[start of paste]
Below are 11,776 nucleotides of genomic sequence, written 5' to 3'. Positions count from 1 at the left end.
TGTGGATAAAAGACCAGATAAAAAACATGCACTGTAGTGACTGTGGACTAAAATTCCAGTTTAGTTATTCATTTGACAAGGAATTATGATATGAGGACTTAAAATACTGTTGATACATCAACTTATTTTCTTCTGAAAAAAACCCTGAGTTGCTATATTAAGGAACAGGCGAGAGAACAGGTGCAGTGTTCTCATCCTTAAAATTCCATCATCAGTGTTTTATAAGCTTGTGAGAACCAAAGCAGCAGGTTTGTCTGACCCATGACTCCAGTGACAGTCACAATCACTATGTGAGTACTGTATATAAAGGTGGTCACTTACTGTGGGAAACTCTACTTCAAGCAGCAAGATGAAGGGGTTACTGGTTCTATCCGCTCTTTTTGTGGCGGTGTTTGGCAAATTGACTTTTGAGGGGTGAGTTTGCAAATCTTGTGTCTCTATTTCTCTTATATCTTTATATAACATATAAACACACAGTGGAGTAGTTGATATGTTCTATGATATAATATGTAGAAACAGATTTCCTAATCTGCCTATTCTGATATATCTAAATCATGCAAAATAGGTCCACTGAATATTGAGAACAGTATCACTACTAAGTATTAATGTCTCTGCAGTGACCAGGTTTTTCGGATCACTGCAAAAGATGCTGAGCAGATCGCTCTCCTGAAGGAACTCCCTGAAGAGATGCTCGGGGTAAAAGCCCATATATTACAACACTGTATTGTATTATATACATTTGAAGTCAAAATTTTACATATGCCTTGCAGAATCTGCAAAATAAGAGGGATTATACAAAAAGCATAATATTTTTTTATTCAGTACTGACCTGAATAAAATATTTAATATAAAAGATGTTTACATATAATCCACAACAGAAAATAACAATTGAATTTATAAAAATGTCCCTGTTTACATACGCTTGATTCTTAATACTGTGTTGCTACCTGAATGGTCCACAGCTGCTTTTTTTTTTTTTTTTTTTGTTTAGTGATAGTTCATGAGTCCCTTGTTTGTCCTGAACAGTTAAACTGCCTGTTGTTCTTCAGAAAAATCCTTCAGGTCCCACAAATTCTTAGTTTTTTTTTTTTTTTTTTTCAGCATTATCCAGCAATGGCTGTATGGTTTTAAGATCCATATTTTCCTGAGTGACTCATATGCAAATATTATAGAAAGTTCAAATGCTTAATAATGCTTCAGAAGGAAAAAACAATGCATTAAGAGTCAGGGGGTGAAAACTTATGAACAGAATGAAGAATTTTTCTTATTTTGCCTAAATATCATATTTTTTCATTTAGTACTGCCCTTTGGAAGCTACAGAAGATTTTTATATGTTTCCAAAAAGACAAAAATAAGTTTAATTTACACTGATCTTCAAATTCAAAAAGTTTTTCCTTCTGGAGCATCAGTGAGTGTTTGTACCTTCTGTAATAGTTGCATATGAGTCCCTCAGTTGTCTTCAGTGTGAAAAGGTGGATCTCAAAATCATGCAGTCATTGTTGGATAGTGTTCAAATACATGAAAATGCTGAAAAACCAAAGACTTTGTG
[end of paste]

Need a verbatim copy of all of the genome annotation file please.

Below are 11,776 nucleotides of genomic sequence, written 5' to 3'. Positions count from 1 at the left end.
TGTGGATAAAAGACCAGATAAAAAACATGCACTGTAGTGACTGTGGACTAAAATTCCAGTTTAGTTATTCATTTGACAAGGAATTATGATATGAGGACTTAAAATACTGTTGATACATCAACTTATTTTCTTCTGAAAAAAACCCTGAGTTGCTATATTAAGGAACAGGCGAGAGAACAGGTGCAGTGTTCTCATCCTTAAAATTCCATCATCAGTGTTTTATAAGCTTGTGAGAACCAAAGCAGCAGGTTTGTCTGACCCATGACTCCAGTGACAGTCACAATCACTATGTGAGTACTGTATATAAAGGTGGTCACTTACTGTGGGAAACTCTACTTCAAGCAGCAAGATGAAGGGGTTACTGGTTCTATCCGCTCTTTTTGTGGCGGTGTTTGGCAAATTGACTTTTGAGGGGTGAGTTTGCAAATCTTGTGTCTCTATTTCTCTTATATCTTTATATAACATATAAACACACAGTGGAGTAGTTGATATGTTCTATGATATAATATGTAGAAACAGATTTCCTAATCTGCCTATTCTGATATATCTAAATCATGCAAAATAGGTCCACTGAATATTGAGAACAGTATCACTACTAAGTATTAATGTCTCTGCAGTGACCAGGTTTTTCGGATCACTGCAAAAGATGCTGAGCAGATCGCTCTCCTGAAGGAACTCCCTGAAGAGATGCTCGGGGTAAAAGCCCATATATTACAACACTGTATTGTATTATATACATTTGAAGTCAAAATTTTACATATGCCTTGCAGAATCTGCAAAATAAGAGGGATTATACAAAAAGCATAATATTTTTTTATTCAGTACTGACCTGAATAAAATATTTAATATAAAAGATGTTTACATATAATCCACAACAGAAAATAACAATTGAATTTATAAAAATGTCCCTGTTTACATACGCTTGATTCTTAATACTGTGTTGCTACCTGAATGGTCCACAGCTGCTTTTTTTTTTTTTTTTTTTGTTTAGTGATAGTTCATGAGTCCCTTGTTTGTCCTGAACAGTTAAACTGCCTGTTGTTCTTCAGAAAAATCCTTCAGGTCCCACAAATTCTTAGTTTTTTTTTTTTTTTTTTTCAGCATTATCCAGCAATGGCTGTATGGTTTTAAGATCCATATTTTCCTGAGTGACTCATATGCAAATATTATAGAAAGTTCAAATGCTTAATAATGCTTCAGAAGGAAAAAACAATGCATTAAGAGTCAGGGGGTGAAAACTTATGAACAGAATGAAGAATTTTTCTTATTTTGCCTAAATATCATATTTTTTCATTTAGTACTGCCCTTTGGAAGCTACAGAAGATTTTTATATGTTTCCAAAAAGACAAAAATAAGTTTAATTTACACTGATCTTCAAATTCAAAAAGTTTTTCCTTCTGGAGCATCAGTGAGTGTTTGTACCTTCTGTAATAGTTGCATATGAGTCCCTCAGTTGTCTTCAGTGTGAAAAGGTGGATCTCAAAATCATGCAGTCATTGTTGGATAGTGTTCAAATACATGAAAATGCTGAAAAACCAAAGACTTTGTG